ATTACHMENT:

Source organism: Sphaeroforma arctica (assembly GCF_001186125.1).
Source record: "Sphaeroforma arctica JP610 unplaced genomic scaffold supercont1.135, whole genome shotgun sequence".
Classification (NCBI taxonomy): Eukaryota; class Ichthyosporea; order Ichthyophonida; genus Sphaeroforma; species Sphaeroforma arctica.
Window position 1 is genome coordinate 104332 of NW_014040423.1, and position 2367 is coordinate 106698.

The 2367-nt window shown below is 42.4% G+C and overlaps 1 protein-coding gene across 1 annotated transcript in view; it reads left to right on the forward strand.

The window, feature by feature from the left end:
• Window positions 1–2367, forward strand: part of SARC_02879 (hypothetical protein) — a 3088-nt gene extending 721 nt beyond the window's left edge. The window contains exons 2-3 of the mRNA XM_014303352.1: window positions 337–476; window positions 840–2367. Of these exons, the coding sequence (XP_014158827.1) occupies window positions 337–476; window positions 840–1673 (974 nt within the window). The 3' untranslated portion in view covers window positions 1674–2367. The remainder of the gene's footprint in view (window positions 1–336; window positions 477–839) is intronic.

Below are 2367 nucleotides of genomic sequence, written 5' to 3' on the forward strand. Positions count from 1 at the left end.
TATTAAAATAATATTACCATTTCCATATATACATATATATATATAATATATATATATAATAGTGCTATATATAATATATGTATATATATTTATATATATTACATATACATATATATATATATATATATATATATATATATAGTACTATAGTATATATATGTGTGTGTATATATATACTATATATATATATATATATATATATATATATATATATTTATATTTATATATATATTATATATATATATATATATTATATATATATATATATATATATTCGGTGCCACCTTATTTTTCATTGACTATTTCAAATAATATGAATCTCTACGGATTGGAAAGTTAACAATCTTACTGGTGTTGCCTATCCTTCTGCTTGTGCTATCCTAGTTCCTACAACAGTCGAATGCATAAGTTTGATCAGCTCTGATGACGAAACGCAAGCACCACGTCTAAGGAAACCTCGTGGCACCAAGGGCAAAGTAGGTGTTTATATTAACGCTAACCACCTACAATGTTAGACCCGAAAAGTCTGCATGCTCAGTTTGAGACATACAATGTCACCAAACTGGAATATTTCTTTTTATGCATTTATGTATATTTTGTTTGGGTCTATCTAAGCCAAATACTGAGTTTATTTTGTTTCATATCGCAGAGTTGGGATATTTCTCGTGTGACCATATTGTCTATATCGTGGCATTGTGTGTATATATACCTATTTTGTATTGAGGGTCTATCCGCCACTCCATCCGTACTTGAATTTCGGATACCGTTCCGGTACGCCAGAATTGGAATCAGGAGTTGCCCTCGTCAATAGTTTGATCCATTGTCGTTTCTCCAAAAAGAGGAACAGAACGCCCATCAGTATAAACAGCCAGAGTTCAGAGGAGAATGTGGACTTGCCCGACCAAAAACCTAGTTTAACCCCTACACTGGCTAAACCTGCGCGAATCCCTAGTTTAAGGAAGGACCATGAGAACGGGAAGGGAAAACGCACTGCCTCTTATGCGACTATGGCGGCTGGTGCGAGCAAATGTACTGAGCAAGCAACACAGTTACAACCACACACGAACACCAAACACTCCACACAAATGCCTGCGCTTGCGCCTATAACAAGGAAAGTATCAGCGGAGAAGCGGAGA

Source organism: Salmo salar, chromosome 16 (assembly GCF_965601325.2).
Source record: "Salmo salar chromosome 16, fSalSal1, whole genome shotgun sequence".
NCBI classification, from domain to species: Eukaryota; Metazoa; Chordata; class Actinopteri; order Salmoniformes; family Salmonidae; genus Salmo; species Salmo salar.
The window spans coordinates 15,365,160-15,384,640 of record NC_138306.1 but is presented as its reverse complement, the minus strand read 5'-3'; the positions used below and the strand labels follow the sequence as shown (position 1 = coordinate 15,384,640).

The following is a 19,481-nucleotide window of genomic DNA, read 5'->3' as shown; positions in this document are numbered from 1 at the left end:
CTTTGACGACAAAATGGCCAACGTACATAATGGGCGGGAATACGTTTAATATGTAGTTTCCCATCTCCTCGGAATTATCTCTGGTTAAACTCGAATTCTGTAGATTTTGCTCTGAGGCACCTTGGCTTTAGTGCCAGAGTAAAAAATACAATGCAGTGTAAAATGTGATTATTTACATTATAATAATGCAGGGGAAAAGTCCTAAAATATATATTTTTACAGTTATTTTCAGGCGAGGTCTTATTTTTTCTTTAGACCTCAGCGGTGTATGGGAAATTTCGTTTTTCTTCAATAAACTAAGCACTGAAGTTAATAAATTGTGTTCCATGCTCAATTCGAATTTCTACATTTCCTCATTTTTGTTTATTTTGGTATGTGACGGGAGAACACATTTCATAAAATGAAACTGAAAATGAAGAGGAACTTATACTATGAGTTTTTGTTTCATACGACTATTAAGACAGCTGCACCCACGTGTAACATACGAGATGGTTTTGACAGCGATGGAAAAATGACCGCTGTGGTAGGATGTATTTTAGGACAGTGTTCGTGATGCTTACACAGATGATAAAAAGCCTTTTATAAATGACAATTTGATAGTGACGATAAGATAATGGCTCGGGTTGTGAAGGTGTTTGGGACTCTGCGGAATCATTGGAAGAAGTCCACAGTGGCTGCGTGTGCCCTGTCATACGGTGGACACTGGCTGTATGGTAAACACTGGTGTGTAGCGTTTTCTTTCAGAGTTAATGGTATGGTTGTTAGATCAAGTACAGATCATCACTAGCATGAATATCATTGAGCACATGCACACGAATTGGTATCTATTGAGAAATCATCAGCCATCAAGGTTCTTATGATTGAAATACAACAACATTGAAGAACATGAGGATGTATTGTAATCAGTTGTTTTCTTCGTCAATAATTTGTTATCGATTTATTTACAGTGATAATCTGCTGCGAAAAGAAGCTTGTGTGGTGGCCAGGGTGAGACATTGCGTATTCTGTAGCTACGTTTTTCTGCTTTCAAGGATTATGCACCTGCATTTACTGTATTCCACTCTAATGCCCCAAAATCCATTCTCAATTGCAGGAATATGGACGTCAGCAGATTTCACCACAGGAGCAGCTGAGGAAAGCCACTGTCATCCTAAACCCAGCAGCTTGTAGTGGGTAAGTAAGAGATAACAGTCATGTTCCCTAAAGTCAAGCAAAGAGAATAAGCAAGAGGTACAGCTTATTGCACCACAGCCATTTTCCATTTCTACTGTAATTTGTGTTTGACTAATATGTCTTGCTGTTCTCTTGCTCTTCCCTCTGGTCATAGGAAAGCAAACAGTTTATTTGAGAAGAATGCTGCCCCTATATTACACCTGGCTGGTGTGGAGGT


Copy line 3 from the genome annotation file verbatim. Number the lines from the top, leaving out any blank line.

Classification (NCBI taxonomy): Eukaryota; class Ichthyosporea; order Ichthyophonida; genus Sphaeroforma; species Sphaeroforma arctica.